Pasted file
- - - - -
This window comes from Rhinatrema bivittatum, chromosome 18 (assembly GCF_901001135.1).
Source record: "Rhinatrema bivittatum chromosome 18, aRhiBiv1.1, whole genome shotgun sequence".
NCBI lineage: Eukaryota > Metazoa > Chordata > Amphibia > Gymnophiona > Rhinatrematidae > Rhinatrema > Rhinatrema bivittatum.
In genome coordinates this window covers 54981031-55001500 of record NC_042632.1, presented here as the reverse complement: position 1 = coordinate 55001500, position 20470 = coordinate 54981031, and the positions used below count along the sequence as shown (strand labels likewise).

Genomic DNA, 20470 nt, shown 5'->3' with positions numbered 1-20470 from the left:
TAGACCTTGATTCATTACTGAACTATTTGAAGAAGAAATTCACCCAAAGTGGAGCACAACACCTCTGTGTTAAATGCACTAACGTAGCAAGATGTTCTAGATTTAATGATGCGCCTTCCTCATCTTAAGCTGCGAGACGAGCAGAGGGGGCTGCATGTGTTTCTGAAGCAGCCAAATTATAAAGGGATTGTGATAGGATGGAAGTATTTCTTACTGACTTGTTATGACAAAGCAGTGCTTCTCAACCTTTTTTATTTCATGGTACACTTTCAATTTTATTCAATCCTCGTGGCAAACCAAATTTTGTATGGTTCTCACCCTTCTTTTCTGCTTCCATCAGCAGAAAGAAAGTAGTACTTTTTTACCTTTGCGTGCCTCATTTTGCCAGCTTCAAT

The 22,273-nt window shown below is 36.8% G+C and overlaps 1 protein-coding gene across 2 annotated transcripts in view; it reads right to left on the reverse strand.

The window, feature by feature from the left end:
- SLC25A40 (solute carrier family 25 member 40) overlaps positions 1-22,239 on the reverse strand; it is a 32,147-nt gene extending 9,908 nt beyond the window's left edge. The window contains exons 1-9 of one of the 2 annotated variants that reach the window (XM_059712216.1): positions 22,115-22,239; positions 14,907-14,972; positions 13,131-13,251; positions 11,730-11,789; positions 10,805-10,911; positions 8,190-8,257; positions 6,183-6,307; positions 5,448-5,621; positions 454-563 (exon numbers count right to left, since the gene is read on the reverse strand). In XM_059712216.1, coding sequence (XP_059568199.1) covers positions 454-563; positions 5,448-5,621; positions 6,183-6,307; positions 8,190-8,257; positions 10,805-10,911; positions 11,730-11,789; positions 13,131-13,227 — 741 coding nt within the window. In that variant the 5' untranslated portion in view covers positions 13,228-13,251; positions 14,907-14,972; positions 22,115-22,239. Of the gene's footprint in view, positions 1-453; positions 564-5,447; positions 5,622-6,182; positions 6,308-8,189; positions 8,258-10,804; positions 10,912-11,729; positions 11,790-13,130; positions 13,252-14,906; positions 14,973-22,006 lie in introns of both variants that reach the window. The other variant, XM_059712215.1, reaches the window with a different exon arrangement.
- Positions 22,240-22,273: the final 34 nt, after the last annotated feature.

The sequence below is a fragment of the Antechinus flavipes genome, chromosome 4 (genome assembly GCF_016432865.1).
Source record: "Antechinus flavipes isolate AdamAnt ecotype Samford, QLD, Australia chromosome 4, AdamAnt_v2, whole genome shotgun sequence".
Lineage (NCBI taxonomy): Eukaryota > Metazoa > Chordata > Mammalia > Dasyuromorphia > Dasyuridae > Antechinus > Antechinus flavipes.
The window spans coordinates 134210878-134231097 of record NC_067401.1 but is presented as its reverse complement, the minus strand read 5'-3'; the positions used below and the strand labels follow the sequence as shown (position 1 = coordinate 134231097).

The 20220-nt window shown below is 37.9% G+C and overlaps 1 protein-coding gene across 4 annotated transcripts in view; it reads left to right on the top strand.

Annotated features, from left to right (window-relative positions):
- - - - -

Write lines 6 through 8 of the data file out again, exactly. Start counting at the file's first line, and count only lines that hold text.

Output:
TAGACCTTGATTCATTACTGAACTATTTGAAGAAGAAATTCACCCAAAGTGGAGCACAACACCTCTGTGTTAAATGCACTAACGTAGCAAGATGTTCTAGATTTAATGATGCGCCTTCCTCATCTTAAGCTGCGAGACGAGCAGAGGGGGCTGCATGTGTTTCTGAAGCAGCCAAATTATAAAGGGATTGTGATAGGATGGAAGTATTTCTTACTGACTTGTTATGACAAAGCAGTGCTTCTCAACCTTTTTTATTTCATGGTACACTTTCAATTTTATTCAATCCTCGTGGCAAACCAAATTTTGTATGGTTCTCACCCTTCTTTTCTGCTTCCATCAGCAGAAAGAAAGTAGTACTTTTTTACCTTTGCGTGCCTCATTTTGCCAGCTTCAAT

The 22,273-nt window shown below is 36.8% G+C and overlaps 1 protein-coding gene across 2 annotated transcripts in view; it reads right to left on the reverse strand.

The window, feature by feature from the left end: